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Retail Investors’ Most Popular Stocks Of 2023 So Far

According to VandaTrack, retail investors are still a force to be reckoned with, adding an average of $1.5 billion each day into U.S. markets.

As Visual Capitalist’s Marcus Lu notes, this is a record-breaking level of inflows, which raises the question: what are investors buying? To find out, we’ve visualized the 10 most popular picks of 2023, as of February 15.

The Top 10 List

Most of the names in this list won’t come as a surprise. They represent eight of the world’s largest and most well-known tech companies, as well as two highly popular U.S. equity ETFs.

 

Looking closer at the numbers, we can see that Tesla’s net retail flows of $9.75 billion are greater than all of the other individual stocks combined ($8.5 billion). This is a sign that investors still have plenty of faith in Tesla, even as its market share is beginning to shrink.

 

We recently covered Tesla’s profit margins (net profits per vehicle) in a separate infographic.

Perhaps the least common name on a top 10 ranking such as this is AMD. The chipmaker has made for a compelling underdog story in recent years, gaining significant market share from its long time rival, Intel.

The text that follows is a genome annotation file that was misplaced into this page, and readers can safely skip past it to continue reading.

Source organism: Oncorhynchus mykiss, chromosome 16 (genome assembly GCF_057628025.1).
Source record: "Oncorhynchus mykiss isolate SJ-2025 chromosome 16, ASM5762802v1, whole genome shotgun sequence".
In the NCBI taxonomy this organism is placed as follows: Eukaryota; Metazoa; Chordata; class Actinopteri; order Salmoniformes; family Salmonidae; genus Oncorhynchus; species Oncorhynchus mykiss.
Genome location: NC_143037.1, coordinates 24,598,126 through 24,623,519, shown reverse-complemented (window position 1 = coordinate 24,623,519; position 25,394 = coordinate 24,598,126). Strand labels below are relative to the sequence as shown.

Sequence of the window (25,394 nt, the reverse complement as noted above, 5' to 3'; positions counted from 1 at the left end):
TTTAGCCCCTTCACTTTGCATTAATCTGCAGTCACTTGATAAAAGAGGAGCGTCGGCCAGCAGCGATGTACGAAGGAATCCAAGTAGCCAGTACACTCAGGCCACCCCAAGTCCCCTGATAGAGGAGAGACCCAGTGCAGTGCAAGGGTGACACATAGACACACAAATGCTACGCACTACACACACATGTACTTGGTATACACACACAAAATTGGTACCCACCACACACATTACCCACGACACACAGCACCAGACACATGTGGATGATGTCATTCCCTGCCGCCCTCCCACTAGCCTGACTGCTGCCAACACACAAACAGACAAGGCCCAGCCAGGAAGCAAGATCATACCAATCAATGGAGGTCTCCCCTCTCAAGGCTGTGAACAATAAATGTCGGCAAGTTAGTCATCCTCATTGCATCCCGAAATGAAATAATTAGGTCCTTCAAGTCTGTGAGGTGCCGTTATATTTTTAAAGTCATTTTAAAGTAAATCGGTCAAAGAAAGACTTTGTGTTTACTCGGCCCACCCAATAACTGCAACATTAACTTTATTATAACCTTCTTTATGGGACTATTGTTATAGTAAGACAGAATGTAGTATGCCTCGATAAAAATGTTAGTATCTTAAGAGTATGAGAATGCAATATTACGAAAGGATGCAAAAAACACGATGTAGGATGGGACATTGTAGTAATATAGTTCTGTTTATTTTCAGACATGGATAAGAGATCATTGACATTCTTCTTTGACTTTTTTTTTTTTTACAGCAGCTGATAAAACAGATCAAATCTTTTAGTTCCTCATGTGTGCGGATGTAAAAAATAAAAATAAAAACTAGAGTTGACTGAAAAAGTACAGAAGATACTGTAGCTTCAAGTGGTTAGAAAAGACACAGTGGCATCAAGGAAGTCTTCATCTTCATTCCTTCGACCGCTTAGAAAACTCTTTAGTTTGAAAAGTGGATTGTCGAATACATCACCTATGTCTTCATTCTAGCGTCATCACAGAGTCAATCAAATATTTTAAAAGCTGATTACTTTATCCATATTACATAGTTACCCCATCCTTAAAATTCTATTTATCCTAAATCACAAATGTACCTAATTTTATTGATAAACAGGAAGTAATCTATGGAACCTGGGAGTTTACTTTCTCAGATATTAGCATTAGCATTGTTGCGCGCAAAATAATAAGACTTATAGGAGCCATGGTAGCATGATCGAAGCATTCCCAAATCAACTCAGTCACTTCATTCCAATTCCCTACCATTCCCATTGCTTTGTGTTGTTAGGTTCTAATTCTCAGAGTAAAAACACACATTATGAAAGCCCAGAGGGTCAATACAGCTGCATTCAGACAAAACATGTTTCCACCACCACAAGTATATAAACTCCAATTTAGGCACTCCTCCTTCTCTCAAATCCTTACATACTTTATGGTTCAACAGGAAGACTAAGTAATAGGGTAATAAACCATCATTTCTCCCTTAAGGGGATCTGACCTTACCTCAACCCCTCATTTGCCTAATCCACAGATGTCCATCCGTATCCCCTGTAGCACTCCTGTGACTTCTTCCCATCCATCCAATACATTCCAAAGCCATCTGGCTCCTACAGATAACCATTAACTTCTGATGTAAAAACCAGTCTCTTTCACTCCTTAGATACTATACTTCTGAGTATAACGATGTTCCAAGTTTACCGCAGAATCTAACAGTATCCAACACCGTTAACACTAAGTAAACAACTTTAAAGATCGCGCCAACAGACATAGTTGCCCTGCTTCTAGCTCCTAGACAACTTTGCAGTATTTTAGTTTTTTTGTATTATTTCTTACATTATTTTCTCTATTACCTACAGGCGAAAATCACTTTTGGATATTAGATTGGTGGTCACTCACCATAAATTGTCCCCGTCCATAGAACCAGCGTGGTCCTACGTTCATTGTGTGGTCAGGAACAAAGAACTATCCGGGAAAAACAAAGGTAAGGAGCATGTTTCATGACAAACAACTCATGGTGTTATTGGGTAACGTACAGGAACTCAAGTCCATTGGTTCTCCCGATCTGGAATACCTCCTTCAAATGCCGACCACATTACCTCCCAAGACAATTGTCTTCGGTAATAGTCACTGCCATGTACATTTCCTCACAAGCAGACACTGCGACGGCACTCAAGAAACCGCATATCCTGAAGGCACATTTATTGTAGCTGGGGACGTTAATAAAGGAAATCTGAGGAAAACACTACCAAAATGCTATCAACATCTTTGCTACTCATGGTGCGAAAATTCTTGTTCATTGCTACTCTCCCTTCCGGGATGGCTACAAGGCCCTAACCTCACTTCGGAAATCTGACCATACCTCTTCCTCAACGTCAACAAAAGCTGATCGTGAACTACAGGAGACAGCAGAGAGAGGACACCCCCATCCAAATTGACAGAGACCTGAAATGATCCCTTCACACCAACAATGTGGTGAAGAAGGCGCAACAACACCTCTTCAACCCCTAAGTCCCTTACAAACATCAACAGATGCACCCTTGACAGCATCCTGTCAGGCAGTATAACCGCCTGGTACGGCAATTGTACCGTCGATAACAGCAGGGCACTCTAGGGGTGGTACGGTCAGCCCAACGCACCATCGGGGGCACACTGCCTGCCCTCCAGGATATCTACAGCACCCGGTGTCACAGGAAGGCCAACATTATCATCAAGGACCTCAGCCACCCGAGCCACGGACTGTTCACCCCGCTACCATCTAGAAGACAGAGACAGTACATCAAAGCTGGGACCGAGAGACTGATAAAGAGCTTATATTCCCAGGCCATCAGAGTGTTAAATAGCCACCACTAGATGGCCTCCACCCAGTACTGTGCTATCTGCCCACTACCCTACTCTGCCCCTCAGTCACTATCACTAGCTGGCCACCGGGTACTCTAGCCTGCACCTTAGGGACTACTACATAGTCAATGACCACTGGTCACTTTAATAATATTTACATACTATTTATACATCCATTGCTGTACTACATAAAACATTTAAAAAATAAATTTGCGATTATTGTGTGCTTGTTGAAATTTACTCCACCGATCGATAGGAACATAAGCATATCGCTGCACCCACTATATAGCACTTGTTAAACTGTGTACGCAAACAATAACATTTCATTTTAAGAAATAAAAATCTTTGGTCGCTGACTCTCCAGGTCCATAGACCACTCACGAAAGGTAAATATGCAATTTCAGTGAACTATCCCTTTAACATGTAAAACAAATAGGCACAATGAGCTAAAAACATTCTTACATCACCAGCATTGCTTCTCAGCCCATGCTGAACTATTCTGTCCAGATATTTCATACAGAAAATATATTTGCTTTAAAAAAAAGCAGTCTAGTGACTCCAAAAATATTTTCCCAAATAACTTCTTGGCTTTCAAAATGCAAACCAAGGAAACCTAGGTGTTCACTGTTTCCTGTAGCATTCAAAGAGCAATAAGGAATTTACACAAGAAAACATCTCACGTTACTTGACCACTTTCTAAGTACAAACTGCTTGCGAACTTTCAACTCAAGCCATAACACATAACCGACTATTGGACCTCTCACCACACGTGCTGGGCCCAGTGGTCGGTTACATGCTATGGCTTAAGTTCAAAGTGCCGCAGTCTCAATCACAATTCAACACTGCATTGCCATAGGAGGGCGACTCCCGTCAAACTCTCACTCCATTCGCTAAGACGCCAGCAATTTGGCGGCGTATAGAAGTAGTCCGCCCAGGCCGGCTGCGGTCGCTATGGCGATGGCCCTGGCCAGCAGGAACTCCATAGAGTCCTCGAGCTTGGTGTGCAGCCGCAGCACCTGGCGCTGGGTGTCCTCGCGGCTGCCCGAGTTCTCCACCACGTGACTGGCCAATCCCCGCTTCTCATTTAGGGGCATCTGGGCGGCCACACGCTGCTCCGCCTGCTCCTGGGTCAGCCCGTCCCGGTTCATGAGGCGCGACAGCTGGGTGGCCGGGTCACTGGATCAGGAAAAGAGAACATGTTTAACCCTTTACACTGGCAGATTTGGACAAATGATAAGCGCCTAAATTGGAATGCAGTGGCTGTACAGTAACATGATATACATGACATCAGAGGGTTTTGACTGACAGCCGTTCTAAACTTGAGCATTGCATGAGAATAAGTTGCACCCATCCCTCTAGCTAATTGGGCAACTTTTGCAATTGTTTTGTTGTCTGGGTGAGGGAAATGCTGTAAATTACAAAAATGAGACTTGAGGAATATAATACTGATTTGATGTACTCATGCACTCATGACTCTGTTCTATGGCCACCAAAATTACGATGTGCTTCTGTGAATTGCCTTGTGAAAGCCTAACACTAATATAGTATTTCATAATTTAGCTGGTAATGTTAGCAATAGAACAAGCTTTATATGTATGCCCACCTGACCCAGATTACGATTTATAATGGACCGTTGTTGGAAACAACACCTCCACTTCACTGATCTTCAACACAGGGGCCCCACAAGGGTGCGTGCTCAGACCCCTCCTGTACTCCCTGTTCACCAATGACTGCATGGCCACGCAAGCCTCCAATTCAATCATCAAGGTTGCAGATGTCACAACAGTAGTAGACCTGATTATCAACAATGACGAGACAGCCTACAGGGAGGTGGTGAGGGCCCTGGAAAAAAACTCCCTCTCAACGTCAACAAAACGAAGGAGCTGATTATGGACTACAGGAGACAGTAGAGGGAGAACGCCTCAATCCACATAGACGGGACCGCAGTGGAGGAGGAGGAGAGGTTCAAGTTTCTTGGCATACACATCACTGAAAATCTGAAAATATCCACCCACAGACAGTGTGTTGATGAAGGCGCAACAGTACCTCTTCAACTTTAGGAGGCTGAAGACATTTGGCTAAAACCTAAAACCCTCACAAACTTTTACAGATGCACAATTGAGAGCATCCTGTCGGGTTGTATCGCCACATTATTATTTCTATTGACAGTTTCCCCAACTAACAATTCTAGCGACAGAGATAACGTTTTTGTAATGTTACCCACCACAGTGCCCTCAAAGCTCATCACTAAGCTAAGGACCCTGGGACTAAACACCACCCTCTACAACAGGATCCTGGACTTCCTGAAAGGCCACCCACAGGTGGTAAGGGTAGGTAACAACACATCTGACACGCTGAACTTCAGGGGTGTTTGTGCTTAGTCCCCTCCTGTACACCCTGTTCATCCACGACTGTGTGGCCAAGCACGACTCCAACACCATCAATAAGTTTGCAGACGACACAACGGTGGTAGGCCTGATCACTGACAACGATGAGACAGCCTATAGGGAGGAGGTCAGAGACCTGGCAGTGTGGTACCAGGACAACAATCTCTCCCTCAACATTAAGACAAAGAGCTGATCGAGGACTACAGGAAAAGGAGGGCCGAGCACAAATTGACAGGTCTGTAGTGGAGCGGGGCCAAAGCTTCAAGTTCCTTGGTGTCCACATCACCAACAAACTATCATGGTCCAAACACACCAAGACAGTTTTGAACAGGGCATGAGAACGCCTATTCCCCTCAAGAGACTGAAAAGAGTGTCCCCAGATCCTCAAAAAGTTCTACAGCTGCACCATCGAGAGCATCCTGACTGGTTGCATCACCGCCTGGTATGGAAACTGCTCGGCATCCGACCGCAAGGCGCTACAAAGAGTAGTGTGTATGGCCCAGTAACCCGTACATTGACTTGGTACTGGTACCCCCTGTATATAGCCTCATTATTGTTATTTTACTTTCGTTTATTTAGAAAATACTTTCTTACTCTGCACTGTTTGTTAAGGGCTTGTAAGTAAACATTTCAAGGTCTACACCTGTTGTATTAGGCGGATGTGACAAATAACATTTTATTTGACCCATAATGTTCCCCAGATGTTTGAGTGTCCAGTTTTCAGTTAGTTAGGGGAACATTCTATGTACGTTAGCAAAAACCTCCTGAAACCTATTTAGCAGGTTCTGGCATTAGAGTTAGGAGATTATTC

What About the Meme Stocks?

Several meme stocks made it into the broader top 100 list. This includes Bed Bath & Beyond, which ranked 47th with $114 million in net retail flows.

The retailer has been struggling to avoid bankruptcy, recently raising $225 million through an underwritten public offering of preferred shares. A further $800 million could be coming, if certain conditions are met.

The company says it’s committed to paying down its overdue debts, and will be closing stores to reduce costs.

AMC Entertainment, which saw extreme volatility during the COVID-19 pandemic, ranked 52nd on the list for retail investors with $90 million in net flows. The stock has generated a 27% return YTD (as of Feb. 15). The cinema operator’s revenues have been recovering since the pandemic, but they’ve yet to reach pre-2020 levels.

This post was originally published on this site

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